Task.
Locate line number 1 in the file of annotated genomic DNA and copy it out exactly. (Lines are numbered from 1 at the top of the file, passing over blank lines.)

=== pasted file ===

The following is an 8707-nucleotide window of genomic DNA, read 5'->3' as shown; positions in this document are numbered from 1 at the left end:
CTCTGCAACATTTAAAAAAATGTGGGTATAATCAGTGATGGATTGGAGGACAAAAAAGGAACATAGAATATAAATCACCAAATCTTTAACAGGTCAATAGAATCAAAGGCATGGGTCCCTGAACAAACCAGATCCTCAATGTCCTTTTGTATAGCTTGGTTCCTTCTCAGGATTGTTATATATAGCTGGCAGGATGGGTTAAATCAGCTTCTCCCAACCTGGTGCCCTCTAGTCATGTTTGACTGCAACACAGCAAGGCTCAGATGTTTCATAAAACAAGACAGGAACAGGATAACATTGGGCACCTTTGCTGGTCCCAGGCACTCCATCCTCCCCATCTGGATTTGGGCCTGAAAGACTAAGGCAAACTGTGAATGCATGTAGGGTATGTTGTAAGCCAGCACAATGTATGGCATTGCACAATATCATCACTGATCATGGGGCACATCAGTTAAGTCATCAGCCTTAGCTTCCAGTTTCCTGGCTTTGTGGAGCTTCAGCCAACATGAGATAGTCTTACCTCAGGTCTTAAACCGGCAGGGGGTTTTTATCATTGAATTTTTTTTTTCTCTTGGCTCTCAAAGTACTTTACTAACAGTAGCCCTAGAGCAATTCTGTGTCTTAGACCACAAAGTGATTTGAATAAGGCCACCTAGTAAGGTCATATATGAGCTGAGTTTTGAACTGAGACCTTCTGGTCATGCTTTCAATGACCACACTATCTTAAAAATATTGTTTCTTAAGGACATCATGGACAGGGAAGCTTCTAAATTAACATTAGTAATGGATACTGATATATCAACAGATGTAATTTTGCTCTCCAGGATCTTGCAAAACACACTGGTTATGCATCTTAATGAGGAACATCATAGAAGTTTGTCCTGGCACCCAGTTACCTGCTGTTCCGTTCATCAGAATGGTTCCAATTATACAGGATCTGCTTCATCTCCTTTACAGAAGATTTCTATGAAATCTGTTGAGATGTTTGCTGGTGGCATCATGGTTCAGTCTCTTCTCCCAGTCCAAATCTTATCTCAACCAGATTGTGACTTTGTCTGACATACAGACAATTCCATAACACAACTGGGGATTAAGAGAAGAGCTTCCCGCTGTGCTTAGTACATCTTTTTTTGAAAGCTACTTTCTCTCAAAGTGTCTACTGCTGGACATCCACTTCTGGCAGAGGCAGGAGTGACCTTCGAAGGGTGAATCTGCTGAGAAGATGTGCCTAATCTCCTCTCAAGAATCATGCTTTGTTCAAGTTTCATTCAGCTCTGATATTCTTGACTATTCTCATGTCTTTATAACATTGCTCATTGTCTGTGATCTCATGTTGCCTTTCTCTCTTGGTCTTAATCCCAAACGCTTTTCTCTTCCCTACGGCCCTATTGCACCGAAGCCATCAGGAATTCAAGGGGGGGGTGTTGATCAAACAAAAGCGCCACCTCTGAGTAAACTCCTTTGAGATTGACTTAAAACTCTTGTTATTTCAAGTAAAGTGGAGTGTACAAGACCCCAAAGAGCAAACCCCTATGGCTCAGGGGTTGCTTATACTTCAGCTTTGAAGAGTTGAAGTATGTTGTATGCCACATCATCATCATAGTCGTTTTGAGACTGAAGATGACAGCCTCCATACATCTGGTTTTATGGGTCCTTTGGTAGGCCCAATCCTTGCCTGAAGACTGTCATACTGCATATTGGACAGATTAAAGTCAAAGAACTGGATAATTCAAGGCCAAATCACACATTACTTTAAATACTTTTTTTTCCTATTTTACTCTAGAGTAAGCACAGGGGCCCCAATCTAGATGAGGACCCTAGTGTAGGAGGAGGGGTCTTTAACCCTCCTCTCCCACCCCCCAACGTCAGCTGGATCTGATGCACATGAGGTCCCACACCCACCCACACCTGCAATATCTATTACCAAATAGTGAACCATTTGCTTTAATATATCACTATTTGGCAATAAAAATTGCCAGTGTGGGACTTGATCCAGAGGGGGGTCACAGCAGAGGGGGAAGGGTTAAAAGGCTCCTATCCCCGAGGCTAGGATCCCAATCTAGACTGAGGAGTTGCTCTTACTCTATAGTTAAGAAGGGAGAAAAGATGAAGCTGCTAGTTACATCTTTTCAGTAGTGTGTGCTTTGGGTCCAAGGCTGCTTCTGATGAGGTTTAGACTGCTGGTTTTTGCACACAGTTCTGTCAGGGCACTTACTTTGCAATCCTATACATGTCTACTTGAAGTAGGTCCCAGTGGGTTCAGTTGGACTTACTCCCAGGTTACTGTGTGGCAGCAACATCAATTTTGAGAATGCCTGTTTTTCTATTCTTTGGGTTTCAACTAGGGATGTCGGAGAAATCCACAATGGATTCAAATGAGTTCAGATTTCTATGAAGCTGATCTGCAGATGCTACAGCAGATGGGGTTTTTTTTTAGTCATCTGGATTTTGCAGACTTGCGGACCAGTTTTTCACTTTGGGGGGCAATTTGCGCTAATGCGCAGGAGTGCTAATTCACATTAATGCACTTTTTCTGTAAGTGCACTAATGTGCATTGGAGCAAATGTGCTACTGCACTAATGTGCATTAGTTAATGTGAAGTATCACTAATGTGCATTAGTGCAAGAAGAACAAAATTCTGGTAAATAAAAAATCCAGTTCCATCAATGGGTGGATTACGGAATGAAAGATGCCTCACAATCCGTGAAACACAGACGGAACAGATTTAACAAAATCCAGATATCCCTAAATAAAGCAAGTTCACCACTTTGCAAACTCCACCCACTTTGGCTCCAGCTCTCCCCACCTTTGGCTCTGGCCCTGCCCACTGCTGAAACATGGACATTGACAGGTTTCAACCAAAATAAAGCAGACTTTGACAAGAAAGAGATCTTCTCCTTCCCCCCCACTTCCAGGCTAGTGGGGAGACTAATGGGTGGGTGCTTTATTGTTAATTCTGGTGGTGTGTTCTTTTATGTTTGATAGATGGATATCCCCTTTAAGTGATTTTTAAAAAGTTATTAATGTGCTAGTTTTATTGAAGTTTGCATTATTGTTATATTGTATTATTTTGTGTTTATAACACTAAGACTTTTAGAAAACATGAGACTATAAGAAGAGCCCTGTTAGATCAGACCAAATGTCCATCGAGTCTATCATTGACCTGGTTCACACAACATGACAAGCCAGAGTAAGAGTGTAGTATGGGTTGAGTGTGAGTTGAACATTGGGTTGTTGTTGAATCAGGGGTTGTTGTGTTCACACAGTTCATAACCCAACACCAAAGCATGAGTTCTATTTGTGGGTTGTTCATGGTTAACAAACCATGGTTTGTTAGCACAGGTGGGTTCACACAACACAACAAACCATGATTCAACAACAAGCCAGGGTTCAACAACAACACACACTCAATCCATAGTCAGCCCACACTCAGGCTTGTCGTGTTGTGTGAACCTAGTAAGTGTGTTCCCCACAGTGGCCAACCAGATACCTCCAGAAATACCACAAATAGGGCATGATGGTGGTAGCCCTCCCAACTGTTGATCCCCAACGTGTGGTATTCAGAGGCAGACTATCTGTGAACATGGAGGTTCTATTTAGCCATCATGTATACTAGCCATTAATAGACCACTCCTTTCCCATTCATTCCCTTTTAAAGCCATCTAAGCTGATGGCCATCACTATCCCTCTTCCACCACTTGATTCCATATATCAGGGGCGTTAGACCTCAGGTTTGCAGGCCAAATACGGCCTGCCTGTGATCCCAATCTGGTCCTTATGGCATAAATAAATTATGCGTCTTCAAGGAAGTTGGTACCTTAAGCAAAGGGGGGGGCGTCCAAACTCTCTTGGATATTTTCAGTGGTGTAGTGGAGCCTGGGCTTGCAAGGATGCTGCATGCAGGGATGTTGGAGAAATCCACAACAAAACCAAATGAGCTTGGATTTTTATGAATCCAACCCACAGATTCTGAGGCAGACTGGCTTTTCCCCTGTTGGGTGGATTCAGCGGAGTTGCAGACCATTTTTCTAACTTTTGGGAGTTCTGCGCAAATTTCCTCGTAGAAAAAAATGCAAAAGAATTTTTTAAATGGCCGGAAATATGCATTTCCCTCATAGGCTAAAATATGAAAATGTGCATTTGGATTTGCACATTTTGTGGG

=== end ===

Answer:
The following is an 8707-nucleotide window of genomic DNA, read 5'->3' as shown; positions in this document are numbered from 1 at the left end: